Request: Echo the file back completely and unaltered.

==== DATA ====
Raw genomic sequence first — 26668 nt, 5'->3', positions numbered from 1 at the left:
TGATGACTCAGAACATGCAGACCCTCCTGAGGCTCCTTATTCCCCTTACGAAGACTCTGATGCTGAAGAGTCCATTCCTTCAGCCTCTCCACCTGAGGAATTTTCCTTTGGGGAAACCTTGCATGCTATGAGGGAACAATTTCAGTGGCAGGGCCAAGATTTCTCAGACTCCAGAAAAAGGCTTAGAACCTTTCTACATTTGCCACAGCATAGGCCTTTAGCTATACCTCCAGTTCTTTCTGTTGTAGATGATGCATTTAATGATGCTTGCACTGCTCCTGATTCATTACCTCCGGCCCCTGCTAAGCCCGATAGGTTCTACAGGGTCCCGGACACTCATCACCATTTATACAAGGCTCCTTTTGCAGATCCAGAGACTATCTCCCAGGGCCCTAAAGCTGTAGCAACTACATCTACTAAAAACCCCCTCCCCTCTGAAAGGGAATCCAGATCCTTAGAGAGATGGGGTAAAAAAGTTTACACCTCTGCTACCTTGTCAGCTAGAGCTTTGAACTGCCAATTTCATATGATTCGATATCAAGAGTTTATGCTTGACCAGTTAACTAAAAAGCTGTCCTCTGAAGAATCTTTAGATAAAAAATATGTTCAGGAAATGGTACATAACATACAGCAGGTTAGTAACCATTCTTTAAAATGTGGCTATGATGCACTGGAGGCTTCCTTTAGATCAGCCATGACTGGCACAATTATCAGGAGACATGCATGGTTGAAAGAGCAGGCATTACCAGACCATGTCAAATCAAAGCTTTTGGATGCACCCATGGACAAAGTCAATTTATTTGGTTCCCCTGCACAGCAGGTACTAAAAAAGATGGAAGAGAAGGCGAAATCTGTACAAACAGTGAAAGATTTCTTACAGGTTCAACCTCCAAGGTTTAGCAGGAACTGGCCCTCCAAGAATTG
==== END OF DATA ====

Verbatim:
Raw genomic sequence first — 26668 nt, 5'->3', positions numbered from 1 at the left:
TGATGACTCAGAACATGCAGACCCTCCTGAGGCTCCTTATTCCCCTTACGAAGACTCTGATGCTGAAGAGTCCATTCCTTCAGCCTCTCCACCTGAGGAATTTTCCTTTGGGGAAACCTTGCATGCTATGAGGGAACAATTTCAGTGGCAGGGCCAAGATTTCTCAGACTCCAGAAAAAGGCTTAGAACCTTTCTACATTTGCCACAGCATAGGCCTTTAGCTATACCTCCAGTTCTTTCTGTTGTAGATGATGCATTTAATGATGCTTGCACTGCTCCTGATTCATTACCTCCGGCCCCTGCTAAGCCCGATAGGTTCTACAGGGTCCCGGACACTCATCACCATTTATACAAGGCTCCTTTTGCAGATCCAGAGACTATCTCCCAGGGCCCTAAAGCTGTAGCAACTACATCTACTAAAAACCCCCTCCCCTCTGAAAGGGAATCCAGATCCTTAGAGAGATGGGGTAAAAAAGTTTACACCTCTGCTACCTTGTCAGCTAGAGCTTTGAACTGCCAATTTCATATGATTCGATATCAAGAGTTTATGCTTGACCAGTTAACTAAAAAGCTGTCCTCTGAAGAATCTTTAGATAAAAAATATGTTCAGGAAATGGTACATAACATACAGCAGGTTAGTAACCATTCTTTAAAATGTGGCTATGATGCACTGGAGGCTTCCTTTAGATCAGCCATGACTGGCACAATTATCAGGAGACATGCATGGTTGAAAGAGCAGGCATTACCAGACCATGTCAAATCAAAGCTTTTGGATGCACCCATGGACAAAGTCAATTTATTTGGTTCCCCTGCACAGCAGGTACTAAAAAAGATGGAAGAGAAGGCGAAATCTGTACAAACAGTGAAAGATTTCTTACAGGTTCAACCTCCAAGGTTTAGCAGGAACTGGCCCTCCAAGAATTG